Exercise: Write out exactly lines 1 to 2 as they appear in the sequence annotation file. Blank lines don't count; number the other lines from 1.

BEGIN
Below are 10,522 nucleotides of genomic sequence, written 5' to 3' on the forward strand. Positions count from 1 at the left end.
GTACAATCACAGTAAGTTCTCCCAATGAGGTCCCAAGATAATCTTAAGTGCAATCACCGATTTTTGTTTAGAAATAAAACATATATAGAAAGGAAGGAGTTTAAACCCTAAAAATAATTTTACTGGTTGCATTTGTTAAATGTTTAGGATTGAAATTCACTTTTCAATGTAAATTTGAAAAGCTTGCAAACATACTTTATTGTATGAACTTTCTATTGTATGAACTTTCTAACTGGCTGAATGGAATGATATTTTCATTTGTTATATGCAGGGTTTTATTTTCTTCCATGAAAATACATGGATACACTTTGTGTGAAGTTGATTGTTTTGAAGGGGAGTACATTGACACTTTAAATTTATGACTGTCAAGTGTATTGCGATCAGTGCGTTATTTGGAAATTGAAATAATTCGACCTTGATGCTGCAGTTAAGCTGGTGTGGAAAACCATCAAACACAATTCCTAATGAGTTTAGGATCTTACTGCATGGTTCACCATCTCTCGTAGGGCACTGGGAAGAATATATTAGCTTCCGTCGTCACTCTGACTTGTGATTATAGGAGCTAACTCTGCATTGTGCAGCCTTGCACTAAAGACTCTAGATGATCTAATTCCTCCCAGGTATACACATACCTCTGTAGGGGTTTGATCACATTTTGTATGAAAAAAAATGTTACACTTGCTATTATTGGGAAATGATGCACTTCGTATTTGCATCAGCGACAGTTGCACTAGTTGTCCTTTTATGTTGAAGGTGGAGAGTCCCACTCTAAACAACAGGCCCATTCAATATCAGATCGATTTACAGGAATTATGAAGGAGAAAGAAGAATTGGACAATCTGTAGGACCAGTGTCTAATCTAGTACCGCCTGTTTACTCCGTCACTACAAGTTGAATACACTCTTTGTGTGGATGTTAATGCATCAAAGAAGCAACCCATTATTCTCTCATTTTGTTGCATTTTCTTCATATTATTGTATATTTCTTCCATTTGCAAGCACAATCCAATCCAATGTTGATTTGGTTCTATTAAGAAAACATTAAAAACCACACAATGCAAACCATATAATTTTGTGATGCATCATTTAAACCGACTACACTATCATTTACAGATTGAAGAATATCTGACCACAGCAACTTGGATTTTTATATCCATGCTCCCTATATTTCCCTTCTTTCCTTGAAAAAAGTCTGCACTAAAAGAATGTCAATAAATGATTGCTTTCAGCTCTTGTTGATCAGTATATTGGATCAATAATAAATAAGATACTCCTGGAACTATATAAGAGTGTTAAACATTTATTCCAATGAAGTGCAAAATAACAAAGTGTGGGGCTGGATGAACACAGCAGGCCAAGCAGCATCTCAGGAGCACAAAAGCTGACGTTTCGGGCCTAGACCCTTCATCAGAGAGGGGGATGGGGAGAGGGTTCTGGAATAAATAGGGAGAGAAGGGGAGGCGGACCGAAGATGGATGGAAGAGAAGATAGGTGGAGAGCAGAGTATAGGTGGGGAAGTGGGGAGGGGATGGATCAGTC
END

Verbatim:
Below are 10,522 nucleotides of genomic sequence, written 5' to 3' on the forward strand. Positions count from 1 at the left end.
GTACAATCACAGTAAGTTCTCCCAATGAGGTCCCAAGATAATCTTAAGTGCAATCACCGATTTTTGTTTAGAAATAAAACATATATAGAAAGGAAGGAGTTTAAACCCTAAAAATAATTTTACTGGTTGCATTTGTTAAATGTTTAGGATTGAAATTCACTTTTCAATGTAAATTTGAAAAGCTTGCAAACATACTTTATTGTATGAACTTTCTATTGTATGAACTTTCTAACTGGCTGAATGGAATGATATTTTCATTTGTTATATGCAGGGTTTTATTTTCTTCCATGAAAATACATGGATACACTTTGTGTGAAGTTGATTGTTTTGAAGGGGAGTACATTGACACTTTAAATTTATGACTGTCAAGTGTATTGCGATCAGTGCGTTATTTGGAAATTGAAATAATTCGACCTTGATGCTGCAGTTAAGCTGGTGTGGAAAACCATCAAACACAATTCCTAATGAGTTTAGGATCTTACTGCATGGTTCACCATCTCTCGTAGGGCACTGGGAAGAATATATTAGCTTCCGTCGTCACTCTGACTTGTGATTATAGGAGCTAACTCTGCATTGTGCAGCCTTGCACTAAAGACTCTAGATGATCTAATTCCTCCCAGGTATACACATACCTCTGTAGGGGTTTGATCACATTTTGTATGAAAAAAAATGTTACACTTGCTATTATTGGGAAATGATGCACTTCGTATTTGCATCAGCGACAGTTGCACTAGTTGTCCTTTTATGTTGAAGGTGGAGAGTCCCACTCTAAACAACAGGCCCATTCAATATCAGATCGATTTACAGGAATTATGAAGGAGAAAGAAGAATTGGACAATCTGTAGGACCAGTGTCTAATCTAGTACCGCCTGTTTACTCCGTCACTACAAGTTGAATACACTCTTTGTGTGGATGTTAATGCATCAAAGAAGCAACCCATTATTCTCTCATTTTGTTGCATTTTCTTCATATTATTGTATATTTCTTCCATTTGCAAGCACAATCCAATCCAATGTTGATTTGGTTCTATTAAGAAAACATTAAAAACCACACAATGCAAACCATATAATTTTGTGATGCATCATTTAAACCGACTACACTATCATTTACAGATTGAAGAATATCTGACCACAGCAACTTGGATTTTTATATCCATGCTCCCTATATTTCCCTTCTTTCCTTGAAAAAAGTCTGCACTAAAAGAATGTCAATAAATGATTGCTTTCAGCTCTTGTTGATCAGTATATTGGATCAATAATAAATAAGATACTCCTGGAACTATATAAGAGTGTTAAACATTTATTCCAATGAAGTGCAAAATAACAAAGTGTGGGGCTGGATGAACACAGCAGGCCAAGCAGCATCTCAGGAGCACAAAAGCTGACGTTTCGGGCCTAGACCCTTCATCAGAGAGGGGGATGGGGAGAGGGTTCTGGAATAAATAGGGAGAGAAGGGGAGGCGGACCGAAGATGGATGGAAGAGAAGATAGGTGGAGAGCAGAGTATAGGTGGGGAAGTGGGGAGGGGATGGATCAGTC